Mitchell Report unveiled on baseball

Mitchell Report unveiled on baseball

ARLINGTON -- The Rangers did not have a player on their current roster named in former Sen. George Mitchell's report that was released on Thursday afternoon.

But a number of former Rangers were prominently mentioned in the long-awaited report, including some of the biggest names in franchise history.

Most notable was Jose Canseco, whose memoir, "Juiced," was quoted a number of times. Also named were former Rangers All-Stars Juan Gonzalez, Rafael Palmeiro, Kevin Brown and Gary Matthews Jr. as well as pitcher Eric Gagne and Jerry Hairston Jr. Gagne and Hairston played for the Rangers last year.

"Each of the 30 clubs had a player or players involved in taking illegal substances," Mitchell said on Thursday in New York in releasing the report.

Sammy Sosa's name was in the report, but only that he declined to be interviewed by the Mitchell Committee. There were no allegations or evidence brought up in regards to Sosa, who testified before a Congressional committee in March 2005. The report also only touched briefly on Canseco's time with the Rangers in 1992-94 and only in relation to Palmeiro.

"It's too bad that some guys were named, because some of it was he said, she said," said Rangers pitcher C.J. Wilson, the club's player representative. "But realistically it's good that we can finally get this chapter finished. The closer we get to a level playing field through testing, the better it will be for everybody -- players and fans.

"We're never going to be completely clean, there are always going to be guys who make bad choices. But it's good to get the drug policy where it needs to be where guys know they can't get away with anything. As a pitcher, I don't want my competitors to be cheating. Those of us who are clean need to stand up and say that it's a great thing. We're going to move forward and usher baseball into a new era."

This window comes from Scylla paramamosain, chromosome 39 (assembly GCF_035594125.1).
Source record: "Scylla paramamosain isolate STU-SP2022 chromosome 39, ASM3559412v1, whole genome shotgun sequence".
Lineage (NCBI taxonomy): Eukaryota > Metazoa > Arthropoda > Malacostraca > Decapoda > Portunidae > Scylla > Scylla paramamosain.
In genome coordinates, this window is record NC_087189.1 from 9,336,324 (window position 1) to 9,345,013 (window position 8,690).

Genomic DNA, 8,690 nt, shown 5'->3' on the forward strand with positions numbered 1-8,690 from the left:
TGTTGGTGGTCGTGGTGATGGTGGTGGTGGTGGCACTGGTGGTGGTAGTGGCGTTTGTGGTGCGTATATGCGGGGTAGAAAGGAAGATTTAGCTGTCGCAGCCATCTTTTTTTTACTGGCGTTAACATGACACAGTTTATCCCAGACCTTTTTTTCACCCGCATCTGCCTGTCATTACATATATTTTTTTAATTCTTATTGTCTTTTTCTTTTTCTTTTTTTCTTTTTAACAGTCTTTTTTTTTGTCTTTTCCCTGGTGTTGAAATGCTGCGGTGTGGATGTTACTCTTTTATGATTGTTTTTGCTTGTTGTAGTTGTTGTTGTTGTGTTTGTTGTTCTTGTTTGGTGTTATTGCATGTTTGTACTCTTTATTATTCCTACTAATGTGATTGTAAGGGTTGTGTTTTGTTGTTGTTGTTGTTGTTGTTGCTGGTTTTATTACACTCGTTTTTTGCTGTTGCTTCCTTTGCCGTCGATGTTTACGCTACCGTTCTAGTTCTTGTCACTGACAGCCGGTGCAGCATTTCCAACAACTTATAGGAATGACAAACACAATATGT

Hairston said he was "extremely disappointed" and would have a statement in the next few days. The Mitchell Report stated that Hairston bought human growth hormone from former Mets clubhouse attendant Kirk Radomski on "two or three occasions during 2003 and 2004." The report included a photocopy of a check made out by Hairston to Radomski dated June 16, 2003.

Radomski told the investigative committee that he sent two shipments of HGH to Gagne while Gagne was pitching for the Dodgers, one to his home in Florida and another to Dodger Stadium. The report included a photocopy of an Express Mail receipt of a package from Radomski to Gagne dated Aug. 7, 2004.

Gagne pitched for the Rangers this past season until being traded to the Boston Red Sox on July 31. The Rangers expressed interest in re-signing him as a free agent this winter, but Gagne, instead, signed with the Milwaukee Brewers.

"I'd be lying if I said there wasn't a sense of relief and a sense of pride that none of our current players were involved," general manager Jon Daniels said. "I don't want to get into speculation about guys who were named. My preference would be not to have any ties to any of these issues. But this is an issue that touches all corners of the industry. We're no different in that regard but I'm focusing on the fact that no current players were involved."

"As an organization, the Texas Rangers applaud the Mitchell Report."
-- Rangers vice president Jim Sundberg

Other former Rangers named in the report were David Segui, Gregg Zaun, Mike Stanton, Chad Allen, Ismael Valdes, Steve Woodard, John Rocker, Manny Alexander and Randy Velarde.

"As an organization, the Texas Rangers applaud the Mitchell Report," Rangers vice president Jim Sundberg said. "The use of performance-enhancing drugs is a serious issue in our sport. We support the changes that have already been made and stand ready to implement new testing procedures and protocols, when approved by MLB.

"Since June 2006, the franchise has worked thousands of hours to fulfill requests from Senator Mitchell's office. We supplied information to assist the Commission in its conduct of a thorough, transparent and straightforward report. Finally, we are hopeful that the blame game will indeed come to an end and that all parties associated with the game will unite to present a shared solution to a shared problem."